by Andy Lee
We receive our DNA from our mother and father and it sticks with us throughout our life. But is there any way that our DNA can change during our lifetime?
Lots of people have asked about specific situations where DNA can be changed. Today we are going to talk about them and what they mean for your DNA test.
The first way we can have two sets of DNA in our body is through chimerism. A human chimera can happen in a couple of ways. First, in a pregnancy with fraternal twins, if one of the embryos dies early on, some of their cells may be absorbed by the other embryo and then continue in development. This may result in the DNA of different organs looking like they came from two siblings rather than from the same person. Another way this could happen is if the embryo absorbed some of the mother’s cells or vice versa.
It is unknown how many human chimeras are out there because there is no easy test for it. It may turn out that almost all of us are chimeras and we don’t know it. Through commercial DNA testing, you could find this out for a specific instance. If your saliva and cheek cells had different DNA than your sperm and egg cells, then your DNA results (from saliva) would show that your children (from sperm/egg) are your nieces/nephews. That’s pretty tripping!
The next way that our DNA could change over our lifetime is if we had a transplant. This would give us an organ with the donor’s DNA and the rest of our body with our DNA. Transplant donors and recipients are matched based on immuno-compatibility, genes play a role in this, but it doesn’t mean that the donor and recipient are overall genetically similar.
The simplest transplant that everyone might know something about is a blood transfusion, blood is considered an organ. Depending on if you are A, B, O, or AB, will depend on what type of blood you can get. O can be given to anyone, but people with O blood can only get O. A blood can be given to people with A or AB blood. And so on.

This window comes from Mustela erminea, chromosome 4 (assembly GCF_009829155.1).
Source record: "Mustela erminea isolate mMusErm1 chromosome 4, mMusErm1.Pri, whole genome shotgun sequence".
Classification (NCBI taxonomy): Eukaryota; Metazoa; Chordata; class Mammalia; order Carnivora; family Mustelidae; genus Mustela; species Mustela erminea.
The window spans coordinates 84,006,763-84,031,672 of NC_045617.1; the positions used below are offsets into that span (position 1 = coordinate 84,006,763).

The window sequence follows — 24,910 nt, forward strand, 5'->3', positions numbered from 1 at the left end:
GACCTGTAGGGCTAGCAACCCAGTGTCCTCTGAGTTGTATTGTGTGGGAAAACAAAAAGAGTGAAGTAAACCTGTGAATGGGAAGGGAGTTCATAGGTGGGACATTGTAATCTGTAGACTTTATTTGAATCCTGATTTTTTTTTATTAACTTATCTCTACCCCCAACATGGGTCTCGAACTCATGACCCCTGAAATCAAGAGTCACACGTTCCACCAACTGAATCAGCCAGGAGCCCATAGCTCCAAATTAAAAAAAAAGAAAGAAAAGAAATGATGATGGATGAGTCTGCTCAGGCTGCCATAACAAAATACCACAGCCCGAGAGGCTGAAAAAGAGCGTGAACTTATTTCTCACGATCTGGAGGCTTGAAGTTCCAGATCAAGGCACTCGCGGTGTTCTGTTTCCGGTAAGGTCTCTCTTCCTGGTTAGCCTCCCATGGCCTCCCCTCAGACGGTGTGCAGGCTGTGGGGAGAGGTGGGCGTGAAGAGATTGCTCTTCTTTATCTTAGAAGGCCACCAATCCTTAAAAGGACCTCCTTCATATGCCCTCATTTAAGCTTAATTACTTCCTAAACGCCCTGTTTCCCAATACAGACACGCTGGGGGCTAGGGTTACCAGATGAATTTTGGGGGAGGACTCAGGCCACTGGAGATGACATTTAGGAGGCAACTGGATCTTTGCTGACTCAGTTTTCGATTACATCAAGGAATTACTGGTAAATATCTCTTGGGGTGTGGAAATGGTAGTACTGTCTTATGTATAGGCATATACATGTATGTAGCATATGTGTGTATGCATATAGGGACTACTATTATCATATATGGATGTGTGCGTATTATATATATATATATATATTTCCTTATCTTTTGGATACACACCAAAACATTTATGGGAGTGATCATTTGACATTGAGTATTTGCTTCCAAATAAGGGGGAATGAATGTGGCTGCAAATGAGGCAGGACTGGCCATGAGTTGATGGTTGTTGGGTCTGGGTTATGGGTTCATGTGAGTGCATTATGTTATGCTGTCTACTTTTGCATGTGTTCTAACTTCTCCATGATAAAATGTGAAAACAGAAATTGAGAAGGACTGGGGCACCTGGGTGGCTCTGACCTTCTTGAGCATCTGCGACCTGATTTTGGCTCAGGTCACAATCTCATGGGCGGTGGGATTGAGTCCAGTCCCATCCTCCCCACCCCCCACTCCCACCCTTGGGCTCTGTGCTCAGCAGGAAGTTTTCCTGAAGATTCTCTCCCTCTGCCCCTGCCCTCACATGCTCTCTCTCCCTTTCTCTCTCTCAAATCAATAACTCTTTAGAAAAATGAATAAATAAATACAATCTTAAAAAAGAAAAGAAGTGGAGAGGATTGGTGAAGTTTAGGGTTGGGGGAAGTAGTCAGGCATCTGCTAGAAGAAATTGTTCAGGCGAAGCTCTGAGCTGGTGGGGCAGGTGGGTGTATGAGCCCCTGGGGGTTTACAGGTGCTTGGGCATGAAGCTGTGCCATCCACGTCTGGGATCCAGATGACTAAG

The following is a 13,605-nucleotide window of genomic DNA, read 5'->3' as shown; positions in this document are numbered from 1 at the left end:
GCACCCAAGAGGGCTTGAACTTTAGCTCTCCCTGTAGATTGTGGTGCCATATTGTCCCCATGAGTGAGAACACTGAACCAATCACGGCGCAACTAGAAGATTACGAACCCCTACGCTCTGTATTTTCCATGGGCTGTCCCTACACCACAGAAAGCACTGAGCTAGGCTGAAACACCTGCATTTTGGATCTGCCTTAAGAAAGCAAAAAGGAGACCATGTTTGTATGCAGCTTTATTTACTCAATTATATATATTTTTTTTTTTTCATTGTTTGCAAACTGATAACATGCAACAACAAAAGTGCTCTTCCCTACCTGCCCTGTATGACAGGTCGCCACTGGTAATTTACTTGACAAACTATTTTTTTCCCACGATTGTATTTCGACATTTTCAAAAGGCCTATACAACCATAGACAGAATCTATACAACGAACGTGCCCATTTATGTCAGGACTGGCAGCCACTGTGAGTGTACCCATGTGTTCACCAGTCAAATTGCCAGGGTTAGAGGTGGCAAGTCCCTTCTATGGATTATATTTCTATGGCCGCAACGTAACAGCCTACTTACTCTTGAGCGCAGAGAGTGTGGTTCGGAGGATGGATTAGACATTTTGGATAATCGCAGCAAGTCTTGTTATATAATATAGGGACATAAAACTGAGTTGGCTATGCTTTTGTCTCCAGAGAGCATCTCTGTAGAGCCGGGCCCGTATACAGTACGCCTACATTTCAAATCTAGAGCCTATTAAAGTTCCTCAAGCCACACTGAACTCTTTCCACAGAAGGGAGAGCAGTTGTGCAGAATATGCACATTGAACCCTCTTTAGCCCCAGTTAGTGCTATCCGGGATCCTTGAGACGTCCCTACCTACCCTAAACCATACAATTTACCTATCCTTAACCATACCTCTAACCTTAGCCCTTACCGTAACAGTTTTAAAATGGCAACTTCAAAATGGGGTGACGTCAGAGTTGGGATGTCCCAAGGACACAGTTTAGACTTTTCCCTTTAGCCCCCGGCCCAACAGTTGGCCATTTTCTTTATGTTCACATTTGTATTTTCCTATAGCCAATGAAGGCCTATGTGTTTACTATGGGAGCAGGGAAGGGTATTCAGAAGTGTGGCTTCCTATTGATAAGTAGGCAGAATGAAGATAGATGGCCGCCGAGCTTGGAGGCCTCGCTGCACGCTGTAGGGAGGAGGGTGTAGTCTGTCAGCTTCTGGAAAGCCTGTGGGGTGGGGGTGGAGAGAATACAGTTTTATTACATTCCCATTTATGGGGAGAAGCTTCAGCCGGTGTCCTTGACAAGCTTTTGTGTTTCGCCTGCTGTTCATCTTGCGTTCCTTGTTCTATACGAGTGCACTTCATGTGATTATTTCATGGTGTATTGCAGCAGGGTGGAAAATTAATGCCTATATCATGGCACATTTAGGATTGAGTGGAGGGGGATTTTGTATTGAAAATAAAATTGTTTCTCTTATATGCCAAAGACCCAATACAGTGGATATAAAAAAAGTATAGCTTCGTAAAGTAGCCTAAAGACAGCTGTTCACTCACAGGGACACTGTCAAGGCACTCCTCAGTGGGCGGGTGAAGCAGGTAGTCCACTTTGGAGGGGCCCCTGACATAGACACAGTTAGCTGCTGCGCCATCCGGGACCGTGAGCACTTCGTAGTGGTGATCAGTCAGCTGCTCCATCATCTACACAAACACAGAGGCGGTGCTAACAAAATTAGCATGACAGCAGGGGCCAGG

For commercial genetic tests using saliva, you are not going to see a change in your DNA because there aren’t any transplants I know of that affect the salivary glands, tongue or cheek tissue. However, if you are getting a blood-based DNA test the results could be affected if you recently had a blood transfusion or if you have ever had a bone marrow transplant. Blood-based DNA tests are usually done some medical reasons, so you probably need to disclose that you have had a transfusion or transplant.
The final way that your DNA can change is through environmental factors. Chemicals and radiation that we are exposed to can change the DNA of cells. It should be noted that these changes are extremely localized. This isn’t changing the DNA of every cell in your body just whatever has been exposed to the damaging chemicals or radiation.
Also, your cells have a way of repairing this damage, so for what you experience every day throughout life, there is no real concern with changing your DNA.
However, in the medical field, there are two processes that expose specific cells to massive amounts of chemicals or radiation: chemotherapy and radiation therapy. Both of these are targeted at killing cancer within the body. And they do that by causing so much damage to the DNA of those cancerous cells that they die. One of the side effects is that they also damage the healthy cells near the cancer cells, so a lot of planning goes into chemotherapy and radiation treatments.
From a commercial genealogical DNA test, there isn’t any concern about these medical procedures affecting your DNA outcome.
I have thought of a specific instance where it might (and that is a big maybe) change your results. If you were being treated for mouth or throat cancer, and you took a test before the treatment, and then a test immediately after (I’m talking hours or days), then it might show a slight difference. There is a lot of maybes and ifs. However, because our body has such an amazing ability to repair itself, if you took the test a week, a month, or years after treatment, it would look the same as before you received the treatment.
There are some ways that DNA can change to give you potentially false results. But have no fear, the likelihood of those situations happening are slim to none for the vast majority of people.
If you have been putting off getting a DNA test because you received a transplant or recently underwent cancer treatment… don’t put it off any longer. Your treatment hasn’t changed your DNA. If you have any questions, put them in the comments below.
This post is part of the Research Over My Shoulder video series.